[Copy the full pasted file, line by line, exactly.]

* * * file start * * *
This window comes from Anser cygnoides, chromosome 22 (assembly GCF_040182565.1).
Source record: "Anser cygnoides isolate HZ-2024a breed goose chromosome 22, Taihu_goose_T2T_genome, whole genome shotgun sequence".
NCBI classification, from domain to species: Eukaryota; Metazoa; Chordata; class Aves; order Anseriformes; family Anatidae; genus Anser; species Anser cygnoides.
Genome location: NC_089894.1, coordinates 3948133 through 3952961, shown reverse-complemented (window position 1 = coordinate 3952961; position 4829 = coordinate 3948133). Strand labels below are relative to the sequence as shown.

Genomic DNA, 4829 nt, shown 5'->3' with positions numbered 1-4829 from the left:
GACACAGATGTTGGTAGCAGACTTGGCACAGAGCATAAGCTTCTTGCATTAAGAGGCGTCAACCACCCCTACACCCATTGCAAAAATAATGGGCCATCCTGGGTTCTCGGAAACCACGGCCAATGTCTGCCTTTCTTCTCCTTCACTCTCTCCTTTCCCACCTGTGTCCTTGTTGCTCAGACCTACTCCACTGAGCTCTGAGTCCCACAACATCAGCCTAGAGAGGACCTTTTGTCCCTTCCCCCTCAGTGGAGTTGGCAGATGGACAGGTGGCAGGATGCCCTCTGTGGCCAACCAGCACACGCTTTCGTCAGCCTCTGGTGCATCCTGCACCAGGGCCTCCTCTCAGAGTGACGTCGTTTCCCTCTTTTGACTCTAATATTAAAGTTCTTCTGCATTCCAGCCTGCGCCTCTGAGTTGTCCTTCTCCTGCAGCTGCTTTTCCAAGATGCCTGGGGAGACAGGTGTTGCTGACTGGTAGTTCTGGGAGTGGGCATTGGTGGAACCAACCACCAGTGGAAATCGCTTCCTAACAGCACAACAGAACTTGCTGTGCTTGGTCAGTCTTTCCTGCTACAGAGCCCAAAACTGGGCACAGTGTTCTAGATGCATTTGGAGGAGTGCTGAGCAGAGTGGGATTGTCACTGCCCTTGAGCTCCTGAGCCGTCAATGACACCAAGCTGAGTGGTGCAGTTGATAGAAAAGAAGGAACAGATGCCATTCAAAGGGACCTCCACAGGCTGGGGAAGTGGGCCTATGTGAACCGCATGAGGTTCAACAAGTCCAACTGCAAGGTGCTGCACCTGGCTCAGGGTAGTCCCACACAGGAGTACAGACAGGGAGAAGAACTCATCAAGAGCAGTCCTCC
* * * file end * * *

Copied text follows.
This window comes from Anser cygnoides, chromosome 22 (assembly GCF_040182565.1).
Source record: "Anser cygnoides isolate HZ-2024a breed goose chromosome 22, Taihu_goose_T2T_genome, whole genome shotgun sequence".
NCBI classification, from domain to species: Eukaryota; Metazoa; Chordata; class Aves; order Anseriformes; family Anatidae; genus Anser; species Anser cygnoides.
Genome location: NC_089894.1, coordinates 3948133 through 3952961, shown reverse-complemented (window position 1 = coordinate 3952961; position 4829 = coordinate 3948133). Strand labels below are relative to the sequence as shown.

Genomic DNA, 4829 nt, shown 5'->3' with positions numbered 1-4829 from the left:
GACACAGATGTTGGTAGCAGACTTGGCACAGAGCATAAGCTTCTTGCATTAAGAGGCGTCAACCACCCCTACACCCATTGCAAAAATAATGGGCCATCCTGGGTTCTCGGAAACCACGGCCAATGTCTGCCTTTCTTCTCCTTCACTCTCTCCTTTCCCACCTGTGTCCTTGTTGCTCAGACCTACTCCACTGAGCTCTGAGTCCCACAACATCAGCCTAGAGAGGACCTTTTGTCCCTTCCCCCTCAGTGGAGTTGGCAGATGGACAGGTGGCAGGATGCCCTCTGTGGCCAACCAGCACACGCTTTCGTCAGCCTCTGGTGCATCCTGCACCAGGGCCTCCTCTCAGAGTGACGTCGTTTCCCTCTTTTGACTCTAATATTAAAGTTCTTCTGCATTCCAGCCTGCGCCTCTGAGTTGTCCTTCTCCTGCAGCTGCTTTTCCAAGATGCCTGGGGAGACAGGTGTTGCTGACTGGTAGTTCTGGGAGTGGGCATTGGTGGAACCAACCACCAGTGGAAATCGCTTCCTAACAGCACAACAGAACTTGCTGTGCTTGGTCAGTCTTTCCTGCTACAGAGCCCAAAACTGGGCACAGTGTTCTAGATGCATTTGGAGGAGTGCTGAGCAGAGTGGGATTGTCACTGCCCTTGAGCTCCTGAGCCGTCAATGACACCAAGCTGAGTGGTGCAGTTGATAGAAAAGAAGGAACAGATGCCATTCAAAGGGACCTCCACAGGCTGGGGAAGTGGGCCTATGTGAACCGCATGAGGTTCAACAAGTCCAACTGCAAGGTGCTGCACCTGGCTCAGGGTAGTCCCACACAGGAGTACAGACAGGGAGAAGAACTCATCAAGAGCAGTCCTCC